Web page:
In survey after survey, two of every three Americans believe that our nation is in decline. While the specific reasons for this pessimism are unclear, there is an undeniable “values shift” unfolding as younger workers are moving away from traditionally wealth-producing careers and toward often enlightened but less economically productive ones.
Problems in portions of our U.S. labor market are deep and intractable, yet there is no mistaking that the economy has moved from the hardheaded practical mentality that, over two centuries ago, first began building the nation’s remarkable and enduring wealth.
Many of America’s brightest minds have been abandoning industry and technical enterprise in favor of occupations in law, finance, consulting and nonprofit activism. In a report issued in 2007, 58 percent of male Harvard graduates and 43 percent of female graduates went into finance and consulting.
Consumption, debt, trade deficits higher
The transition to high-value services has seen consumption, debt and the trade deficit reach record high levels. One example is in traditional manufacturing, where firms are no longer able to hire skilled machinists. If they could do so, the nation’s 9.6 percent unemployment level would drop to 6.5, according to a recent study by the Minneapolis Federal Reserve Bank.
Today, economists I know tell me we are in the middle of a “near jobless recovery.” The poverty level has risen to 15 percent; home foreclosures are at a record high. All of this is compounded by the fact that real income for working families has been lagging for decades, as some potentially productive Americans have been unable to succeed in the workforce.
Though not often discussed in the general public, one in three of American children are living with one or no parents, too often in chaotic lifestyles involving domestic violence, hunger, housing and education challenges. For them, there is little likelihood of economic self-sufficiency in adulthood.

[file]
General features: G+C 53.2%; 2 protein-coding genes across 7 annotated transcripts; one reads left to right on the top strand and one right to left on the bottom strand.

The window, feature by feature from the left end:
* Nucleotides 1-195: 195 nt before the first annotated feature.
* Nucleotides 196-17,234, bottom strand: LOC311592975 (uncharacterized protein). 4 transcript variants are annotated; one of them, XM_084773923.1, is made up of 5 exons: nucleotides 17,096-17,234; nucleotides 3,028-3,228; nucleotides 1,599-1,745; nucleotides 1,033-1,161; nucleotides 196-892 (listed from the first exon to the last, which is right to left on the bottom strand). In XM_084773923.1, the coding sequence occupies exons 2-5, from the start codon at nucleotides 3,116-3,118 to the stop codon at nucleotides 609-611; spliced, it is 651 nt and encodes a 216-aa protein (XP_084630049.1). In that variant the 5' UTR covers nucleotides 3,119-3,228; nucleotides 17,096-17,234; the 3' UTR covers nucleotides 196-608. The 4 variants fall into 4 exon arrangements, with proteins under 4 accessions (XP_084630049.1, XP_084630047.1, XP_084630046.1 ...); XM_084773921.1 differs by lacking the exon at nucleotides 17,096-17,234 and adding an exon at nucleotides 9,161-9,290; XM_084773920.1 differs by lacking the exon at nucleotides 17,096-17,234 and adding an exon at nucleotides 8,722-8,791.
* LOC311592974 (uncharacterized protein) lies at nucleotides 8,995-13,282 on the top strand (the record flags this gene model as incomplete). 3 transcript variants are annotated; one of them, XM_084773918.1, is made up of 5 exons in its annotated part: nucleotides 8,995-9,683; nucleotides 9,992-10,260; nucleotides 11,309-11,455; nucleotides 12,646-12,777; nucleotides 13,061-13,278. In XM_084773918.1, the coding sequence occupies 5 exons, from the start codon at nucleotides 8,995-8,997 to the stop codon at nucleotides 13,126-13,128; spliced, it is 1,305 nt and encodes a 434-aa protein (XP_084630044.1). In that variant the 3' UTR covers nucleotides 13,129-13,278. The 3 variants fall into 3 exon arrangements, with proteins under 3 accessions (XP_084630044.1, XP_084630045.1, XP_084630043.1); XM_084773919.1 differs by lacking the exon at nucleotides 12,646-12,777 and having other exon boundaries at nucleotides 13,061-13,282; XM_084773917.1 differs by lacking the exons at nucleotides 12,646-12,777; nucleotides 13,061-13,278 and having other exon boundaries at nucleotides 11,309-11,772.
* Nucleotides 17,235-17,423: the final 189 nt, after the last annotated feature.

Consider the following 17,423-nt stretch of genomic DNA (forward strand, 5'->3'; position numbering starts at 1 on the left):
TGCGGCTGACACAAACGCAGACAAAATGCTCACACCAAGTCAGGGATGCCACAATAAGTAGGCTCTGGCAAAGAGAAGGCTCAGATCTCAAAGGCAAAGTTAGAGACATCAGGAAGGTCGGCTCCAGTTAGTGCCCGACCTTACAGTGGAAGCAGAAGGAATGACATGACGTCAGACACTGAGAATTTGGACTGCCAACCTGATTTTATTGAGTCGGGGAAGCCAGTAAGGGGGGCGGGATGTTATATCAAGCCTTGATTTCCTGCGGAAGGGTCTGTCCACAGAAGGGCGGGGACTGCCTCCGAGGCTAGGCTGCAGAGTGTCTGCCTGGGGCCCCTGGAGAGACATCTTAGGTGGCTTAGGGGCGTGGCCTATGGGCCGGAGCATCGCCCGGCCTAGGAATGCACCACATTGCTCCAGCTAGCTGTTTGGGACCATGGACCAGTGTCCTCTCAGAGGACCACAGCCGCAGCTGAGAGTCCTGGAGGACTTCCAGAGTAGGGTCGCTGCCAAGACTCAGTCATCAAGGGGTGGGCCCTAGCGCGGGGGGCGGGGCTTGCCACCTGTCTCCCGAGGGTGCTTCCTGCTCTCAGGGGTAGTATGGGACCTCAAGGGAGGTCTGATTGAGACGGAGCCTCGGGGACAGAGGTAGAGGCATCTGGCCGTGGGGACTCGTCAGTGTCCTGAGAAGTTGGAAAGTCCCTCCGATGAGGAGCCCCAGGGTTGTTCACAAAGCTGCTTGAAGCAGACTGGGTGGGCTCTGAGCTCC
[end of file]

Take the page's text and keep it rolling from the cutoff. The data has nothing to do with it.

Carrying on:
Some hopeful economic signs
Recent economic data has indicated some favorable trends as U.S. private employers added more than 100,000 jobs in July and August. There appears to be little danger of a new downturn in activity as unemployment claims have been reduced, the trade deficit is narrowing some and there has been an uptick in key segments of the stock market.
The nine in ten of our workforce population who have jobs are apparently gaining greater confidence and are spending some of their hard-earned dollars on bargain-priced goods. Additionally, many Americans are beginning to save their dollars, portending, perhaps, a permanent newfound frugality.
Over 90 percent of Minnesota employers’ report that they are planning to maintain or add to their workforce. Even Warren Buffet is saying with some confidence that his businesses are coming back.
All of this adds up to hopeful signs for the stuttering economic recovery.
Opinion polls assessing prospects for the 2010 election further suggest that voters this year — dissatisfied with President Barack Obama and Democratic majorities in the Congress for their management of the economy — could punish Democrats and turn over control of the U.S. House of Representatives, and perhaps even the U.S. Senate, to Republicans in November.
While anti-government public sentiment is stronger than in the recent past, it remains unclear how a partial regime change in Washington will make any substantive difference in the current economic swirl.
Chuck Slocum is president of The Williston Group, a management consulting firm. He can be reached at Chuck@WillistonGroup.com.